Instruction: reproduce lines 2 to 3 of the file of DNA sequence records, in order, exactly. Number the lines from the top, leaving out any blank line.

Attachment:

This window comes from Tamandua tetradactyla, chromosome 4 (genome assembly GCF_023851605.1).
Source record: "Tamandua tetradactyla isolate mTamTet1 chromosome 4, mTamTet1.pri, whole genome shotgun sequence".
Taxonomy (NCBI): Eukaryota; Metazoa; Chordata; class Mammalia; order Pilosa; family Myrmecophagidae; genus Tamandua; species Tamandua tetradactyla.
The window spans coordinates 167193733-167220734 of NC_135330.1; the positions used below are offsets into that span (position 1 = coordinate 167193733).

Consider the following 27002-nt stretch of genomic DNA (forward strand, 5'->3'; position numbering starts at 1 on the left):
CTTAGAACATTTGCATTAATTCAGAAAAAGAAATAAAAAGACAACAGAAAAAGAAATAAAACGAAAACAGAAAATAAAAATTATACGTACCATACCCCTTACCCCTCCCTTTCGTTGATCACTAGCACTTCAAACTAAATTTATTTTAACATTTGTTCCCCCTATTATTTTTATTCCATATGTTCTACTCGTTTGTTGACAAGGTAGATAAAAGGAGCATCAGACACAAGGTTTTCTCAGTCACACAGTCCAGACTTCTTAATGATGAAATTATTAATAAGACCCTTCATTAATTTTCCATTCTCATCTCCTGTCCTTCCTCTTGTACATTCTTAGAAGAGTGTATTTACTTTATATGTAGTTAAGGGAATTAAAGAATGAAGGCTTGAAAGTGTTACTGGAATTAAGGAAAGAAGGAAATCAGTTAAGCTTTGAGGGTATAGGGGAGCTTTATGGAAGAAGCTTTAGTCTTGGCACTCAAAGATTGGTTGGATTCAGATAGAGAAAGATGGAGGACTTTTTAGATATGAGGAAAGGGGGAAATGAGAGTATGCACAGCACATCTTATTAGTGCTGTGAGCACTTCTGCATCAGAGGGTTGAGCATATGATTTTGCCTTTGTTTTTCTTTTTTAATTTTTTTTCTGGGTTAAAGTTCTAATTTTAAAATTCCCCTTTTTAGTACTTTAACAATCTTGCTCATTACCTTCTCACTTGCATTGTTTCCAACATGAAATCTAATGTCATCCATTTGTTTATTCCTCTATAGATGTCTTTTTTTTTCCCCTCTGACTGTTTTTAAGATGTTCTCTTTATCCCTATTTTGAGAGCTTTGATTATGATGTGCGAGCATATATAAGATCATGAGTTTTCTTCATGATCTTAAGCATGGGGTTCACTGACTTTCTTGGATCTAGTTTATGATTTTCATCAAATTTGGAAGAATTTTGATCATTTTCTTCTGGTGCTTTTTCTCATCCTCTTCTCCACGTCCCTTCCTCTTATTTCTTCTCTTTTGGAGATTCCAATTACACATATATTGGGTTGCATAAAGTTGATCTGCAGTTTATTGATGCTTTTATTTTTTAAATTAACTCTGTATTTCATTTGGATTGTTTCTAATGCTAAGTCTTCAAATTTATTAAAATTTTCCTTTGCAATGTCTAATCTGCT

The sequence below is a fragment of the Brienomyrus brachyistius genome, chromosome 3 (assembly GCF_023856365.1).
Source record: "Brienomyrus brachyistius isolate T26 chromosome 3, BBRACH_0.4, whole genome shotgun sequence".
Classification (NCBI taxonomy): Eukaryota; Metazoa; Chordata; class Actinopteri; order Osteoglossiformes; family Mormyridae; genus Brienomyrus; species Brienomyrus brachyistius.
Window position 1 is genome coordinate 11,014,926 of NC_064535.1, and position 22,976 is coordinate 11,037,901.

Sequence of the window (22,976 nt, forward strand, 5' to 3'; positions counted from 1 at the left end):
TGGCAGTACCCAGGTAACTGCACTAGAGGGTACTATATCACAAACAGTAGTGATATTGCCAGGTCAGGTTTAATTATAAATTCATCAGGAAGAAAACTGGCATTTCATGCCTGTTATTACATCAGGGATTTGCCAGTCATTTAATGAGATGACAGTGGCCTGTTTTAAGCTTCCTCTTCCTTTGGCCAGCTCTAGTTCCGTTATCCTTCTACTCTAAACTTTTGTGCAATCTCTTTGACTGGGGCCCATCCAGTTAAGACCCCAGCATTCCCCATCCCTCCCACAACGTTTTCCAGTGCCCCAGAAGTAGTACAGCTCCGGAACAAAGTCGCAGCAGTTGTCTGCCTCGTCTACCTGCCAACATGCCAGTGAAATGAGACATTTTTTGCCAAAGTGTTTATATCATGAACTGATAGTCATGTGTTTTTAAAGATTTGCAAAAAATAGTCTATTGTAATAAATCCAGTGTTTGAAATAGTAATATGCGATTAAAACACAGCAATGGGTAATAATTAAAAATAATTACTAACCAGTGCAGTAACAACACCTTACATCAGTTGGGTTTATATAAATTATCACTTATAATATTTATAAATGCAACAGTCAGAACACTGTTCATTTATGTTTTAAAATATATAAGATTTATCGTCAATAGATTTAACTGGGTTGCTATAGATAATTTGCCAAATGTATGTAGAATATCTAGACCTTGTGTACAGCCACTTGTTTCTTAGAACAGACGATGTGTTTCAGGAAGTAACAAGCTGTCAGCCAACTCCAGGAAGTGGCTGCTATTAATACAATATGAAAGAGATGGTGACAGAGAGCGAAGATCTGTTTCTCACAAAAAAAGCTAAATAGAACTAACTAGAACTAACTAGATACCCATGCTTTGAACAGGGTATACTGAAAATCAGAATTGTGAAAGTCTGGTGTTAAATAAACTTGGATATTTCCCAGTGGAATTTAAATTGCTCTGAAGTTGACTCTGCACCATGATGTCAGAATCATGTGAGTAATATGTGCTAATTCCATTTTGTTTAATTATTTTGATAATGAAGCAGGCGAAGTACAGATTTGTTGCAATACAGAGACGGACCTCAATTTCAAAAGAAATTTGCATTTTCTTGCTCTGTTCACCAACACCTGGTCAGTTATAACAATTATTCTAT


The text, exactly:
Source record: "Tamandua tetradactyla isolate mTamTet1 chromosome 4, mTamTet1.pri, whole genome shotgun sequence".
Taxonomy (NCBI): Eukaryota; Metazoa; Chordata; class Mammalia; order Pilosa; family Myrmecophagidae; genus Tamandua; species Tamandua tetradactyla.